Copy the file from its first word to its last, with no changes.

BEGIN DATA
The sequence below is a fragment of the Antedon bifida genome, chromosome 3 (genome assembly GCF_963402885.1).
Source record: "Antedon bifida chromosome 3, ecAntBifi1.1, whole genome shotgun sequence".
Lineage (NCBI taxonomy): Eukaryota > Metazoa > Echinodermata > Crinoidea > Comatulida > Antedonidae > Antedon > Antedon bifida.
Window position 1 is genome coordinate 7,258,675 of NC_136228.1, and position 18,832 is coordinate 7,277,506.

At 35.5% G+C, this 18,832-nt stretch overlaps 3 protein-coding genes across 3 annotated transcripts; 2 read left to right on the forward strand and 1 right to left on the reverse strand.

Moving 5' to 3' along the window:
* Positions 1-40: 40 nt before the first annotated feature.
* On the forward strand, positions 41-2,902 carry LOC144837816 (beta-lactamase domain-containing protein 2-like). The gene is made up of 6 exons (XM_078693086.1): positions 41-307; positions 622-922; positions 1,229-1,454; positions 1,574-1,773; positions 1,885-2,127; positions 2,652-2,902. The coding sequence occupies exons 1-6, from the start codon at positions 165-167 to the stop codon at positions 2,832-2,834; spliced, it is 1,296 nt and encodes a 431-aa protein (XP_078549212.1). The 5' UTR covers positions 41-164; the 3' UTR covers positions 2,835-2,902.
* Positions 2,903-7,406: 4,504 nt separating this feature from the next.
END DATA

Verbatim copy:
The sequence below is a fragment of the Antedon bifida genome, chromosome 3 (genome assembly GCF_963402885.1).
Source record: "Antedon bifida chromosome 3, ecAntBifi1.1, whole genome shotgun sequence".
Lineage (NCBI taxonomy): Eukaryota > Metazoa > Echinodermata > Crinoidea > Comatulida > Antedonidae > Antedon > Antedon bifida.
Window position 1 is genome coordinate 7,258,675 of NC_136228.1, and position 18,832 is coordinate 7,277,506.

At 35.5% G+C, this 18,832-nt stretch overlaps 3 protein-coding genes across 3 annotated transcripts; 2 read left to right on the forward strand and 1 right to left on the reverse strand.

Moving 5' to 3' along the window:
* Positions 1-40: 40 nt before the first annotated feature.
* On the forward strand, positions 41-2,902 carry LOC144837816 (beta-lactamase domain-containing protein 2-like). The gene is made up of 6 exons (XM_078693086.1): positions 41-307; positions 622-922; positions 1,229-1,454; positions 1,574-1,773; positions 1,885-2,127; positions 2,652-2,902. The coding sequence occupies exons 1-6, from the start codon at positions 165-167 to the stop codon at positions 2,832-2,834; spliced, it is 1,296 nt and encodes a 431-aa protein (XP_078549212.1). The 5' UTR covers positions 41-164; the 3' UTR covers positions 2,835-2,902.
* Positions 2,903-7,406: 4,504 nt separating this feature from the next.